modules, where they could gain a wider user base and a clearer
maintenance viability.  Can we have a Frameworks category for non-api
stable libraries?

* We have things like thumbnailers, kio slaves, dolphin plugins and
strigi analyzers under each module, would these be better organised
into meta-groups in Extragear so they're easier to find?

* Can we create a "proper" KDE SDK?  We have the SDK module which is
really a mix of general development related apps and KDE-specific dev
tools, and we have Examples, and we have a few other bits-and-pieces
scattered around.  Can we split the apps off to stand on their own
repos in Extragear, and merge Examples and the other tools into SDK?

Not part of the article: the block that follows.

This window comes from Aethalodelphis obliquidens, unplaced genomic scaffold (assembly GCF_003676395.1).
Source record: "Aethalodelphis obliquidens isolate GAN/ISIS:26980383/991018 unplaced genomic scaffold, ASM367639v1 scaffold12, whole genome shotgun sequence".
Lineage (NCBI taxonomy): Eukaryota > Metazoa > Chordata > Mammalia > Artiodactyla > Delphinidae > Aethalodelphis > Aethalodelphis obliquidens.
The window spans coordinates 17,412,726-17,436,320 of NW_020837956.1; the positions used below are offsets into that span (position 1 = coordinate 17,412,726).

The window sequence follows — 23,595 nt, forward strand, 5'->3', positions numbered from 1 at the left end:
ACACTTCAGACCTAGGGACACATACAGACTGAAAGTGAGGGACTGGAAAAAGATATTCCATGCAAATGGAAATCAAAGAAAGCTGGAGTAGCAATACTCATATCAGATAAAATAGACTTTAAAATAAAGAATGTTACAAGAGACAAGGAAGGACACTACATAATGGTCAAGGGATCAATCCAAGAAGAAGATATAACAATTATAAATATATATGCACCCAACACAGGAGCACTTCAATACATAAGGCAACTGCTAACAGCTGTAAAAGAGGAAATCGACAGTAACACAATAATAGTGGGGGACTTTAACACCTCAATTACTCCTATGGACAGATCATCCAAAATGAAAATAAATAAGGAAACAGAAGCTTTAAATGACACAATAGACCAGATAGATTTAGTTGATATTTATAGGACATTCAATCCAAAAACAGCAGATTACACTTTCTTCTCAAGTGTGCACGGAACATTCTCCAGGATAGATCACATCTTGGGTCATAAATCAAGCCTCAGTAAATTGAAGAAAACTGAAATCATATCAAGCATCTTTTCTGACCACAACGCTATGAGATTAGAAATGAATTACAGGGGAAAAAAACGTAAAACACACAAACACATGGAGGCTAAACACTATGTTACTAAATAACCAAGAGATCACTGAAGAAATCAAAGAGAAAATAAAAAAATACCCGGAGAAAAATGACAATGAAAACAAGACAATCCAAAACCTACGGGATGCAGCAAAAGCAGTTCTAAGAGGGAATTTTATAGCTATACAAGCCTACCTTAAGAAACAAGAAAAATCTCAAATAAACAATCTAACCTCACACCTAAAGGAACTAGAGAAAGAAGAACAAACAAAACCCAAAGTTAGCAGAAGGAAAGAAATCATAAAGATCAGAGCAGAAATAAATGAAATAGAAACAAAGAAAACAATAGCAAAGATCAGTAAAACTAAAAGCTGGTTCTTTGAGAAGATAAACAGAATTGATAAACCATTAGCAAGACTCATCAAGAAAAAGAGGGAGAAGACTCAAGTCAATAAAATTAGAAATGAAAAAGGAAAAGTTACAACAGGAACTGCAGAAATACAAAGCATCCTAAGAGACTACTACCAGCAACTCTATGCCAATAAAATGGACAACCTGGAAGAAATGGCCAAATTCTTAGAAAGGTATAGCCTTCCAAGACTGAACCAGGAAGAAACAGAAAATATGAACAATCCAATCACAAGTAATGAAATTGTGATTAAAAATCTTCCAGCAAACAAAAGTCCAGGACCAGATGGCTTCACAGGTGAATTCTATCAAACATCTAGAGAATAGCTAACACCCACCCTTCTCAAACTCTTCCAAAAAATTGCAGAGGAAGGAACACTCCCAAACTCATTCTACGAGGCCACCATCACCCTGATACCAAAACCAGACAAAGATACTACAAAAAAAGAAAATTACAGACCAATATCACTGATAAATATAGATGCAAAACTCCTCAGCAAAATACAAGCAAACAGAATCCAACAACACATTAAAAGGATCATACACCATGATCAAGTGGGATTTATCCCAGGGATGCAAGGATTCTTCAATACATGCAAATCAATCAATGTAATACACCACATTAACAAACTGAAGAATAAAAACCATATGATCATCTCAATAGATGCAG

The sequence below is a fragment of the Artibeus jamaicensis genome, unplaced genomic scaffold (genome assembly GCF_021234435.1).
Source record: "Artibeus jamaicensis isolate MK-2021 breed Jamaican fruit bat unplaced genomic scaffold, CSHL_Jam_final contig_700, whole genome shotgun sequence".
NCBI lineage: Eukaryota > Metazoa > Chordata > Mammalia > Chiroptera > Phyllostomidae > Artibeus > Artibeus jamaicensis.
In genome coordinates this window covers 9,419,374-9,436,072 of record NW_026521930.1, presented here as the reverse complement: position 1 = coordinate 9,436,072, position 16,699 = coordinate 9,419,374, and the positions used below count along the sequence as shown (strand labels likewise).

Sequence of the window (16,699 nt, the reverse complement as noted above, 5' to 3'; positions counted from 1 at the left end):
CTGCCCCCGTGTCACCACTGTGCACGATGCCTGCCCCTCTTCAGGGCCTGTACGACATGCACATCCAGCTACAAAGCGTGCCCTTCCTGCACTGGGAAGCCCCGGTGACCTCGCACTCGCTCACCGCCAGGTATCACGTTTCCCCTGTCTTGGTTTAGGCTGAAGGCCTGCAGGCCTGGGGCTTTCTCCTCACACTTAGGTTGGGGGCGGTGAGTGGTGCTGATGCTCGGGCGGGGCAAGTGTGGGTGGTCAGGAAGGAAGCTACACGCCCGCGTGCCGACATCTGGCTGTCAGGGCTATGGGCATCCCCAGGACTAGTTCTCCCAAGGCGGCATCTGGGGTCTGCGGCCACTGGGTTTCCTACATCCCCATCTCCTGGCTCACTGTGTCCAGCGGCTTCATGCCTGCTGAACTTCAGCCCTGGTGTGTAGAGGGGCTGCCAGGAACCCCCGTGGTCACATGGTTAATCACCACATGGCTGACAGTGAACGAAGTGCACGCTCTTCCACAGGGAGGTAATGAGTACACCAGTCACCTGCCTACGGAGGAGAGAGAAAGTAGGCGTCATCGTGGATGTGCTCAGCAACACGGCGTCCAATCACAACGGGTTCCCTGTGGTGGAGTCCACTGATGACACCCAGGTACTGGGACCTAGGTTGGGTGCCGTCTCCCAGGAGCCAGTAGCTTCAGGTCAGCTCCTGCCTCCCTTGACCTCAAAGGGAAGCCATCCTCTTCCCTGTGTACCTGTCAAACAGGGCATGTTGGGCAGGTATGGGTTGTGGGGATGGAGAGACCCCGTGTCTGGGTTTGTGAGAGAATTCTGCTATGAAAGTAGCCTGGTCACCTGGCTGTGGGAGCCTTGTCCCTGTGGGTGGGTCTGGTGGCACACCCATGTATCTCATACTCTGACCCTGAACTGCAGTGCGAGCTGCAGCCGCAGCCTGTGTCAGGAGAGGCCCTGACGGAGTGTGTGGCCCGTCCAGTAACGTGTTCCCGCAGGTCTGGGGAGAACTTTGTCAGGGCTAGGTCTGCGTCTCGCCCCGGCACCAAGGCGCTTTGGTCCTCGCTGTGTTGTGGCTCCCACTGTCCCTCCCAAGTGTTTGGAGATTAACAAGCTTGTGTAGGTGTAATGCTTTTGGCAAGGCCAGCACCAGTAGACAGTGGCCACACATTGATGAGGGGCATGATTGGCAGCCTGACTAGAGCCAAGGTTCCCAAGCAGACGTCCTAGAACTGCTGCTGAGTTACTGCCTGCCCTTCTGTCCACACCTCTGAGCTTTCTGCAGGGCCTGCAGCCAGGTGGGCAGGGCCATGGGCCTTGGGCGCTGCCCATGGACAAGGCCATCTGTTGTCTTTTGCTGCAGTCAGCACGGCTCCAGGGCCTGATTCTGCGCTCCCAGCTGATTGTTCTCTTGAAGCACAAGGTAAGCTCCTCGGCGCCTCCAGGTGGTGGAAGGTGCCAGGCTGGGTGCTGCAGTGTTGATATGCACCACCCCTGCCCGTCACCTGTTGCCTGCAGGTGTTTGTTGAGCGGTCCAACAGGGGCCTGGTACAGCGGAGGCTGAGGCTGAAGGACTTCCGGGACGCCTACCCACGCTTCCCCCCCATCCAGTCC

* What "essential" apps or utilities are we now missing for a modern
user?  What do we need a "call-to-action" to try get people to work
on?  Lets make a list, not a long one though, just what is really
really really essential.

I think those are fairly uncontroversial, but I feel that's not quite
enough, it's just cleaning up the existing modules.  I'd like to see
something more radical: I'd abolish the Software Collection, the
Modules and Extragear.

Instead, lets just talk of our Communities and Applications and
organise things by categories.  Communities could be at a topic-domain
level, or just at a single app level, there should be no difference in
the way we treat or consider them, and there is no need for all their
apps to be released at the same time, or the same time as the rest of
KDE's products.  Applications are not *in* or *out* of a Software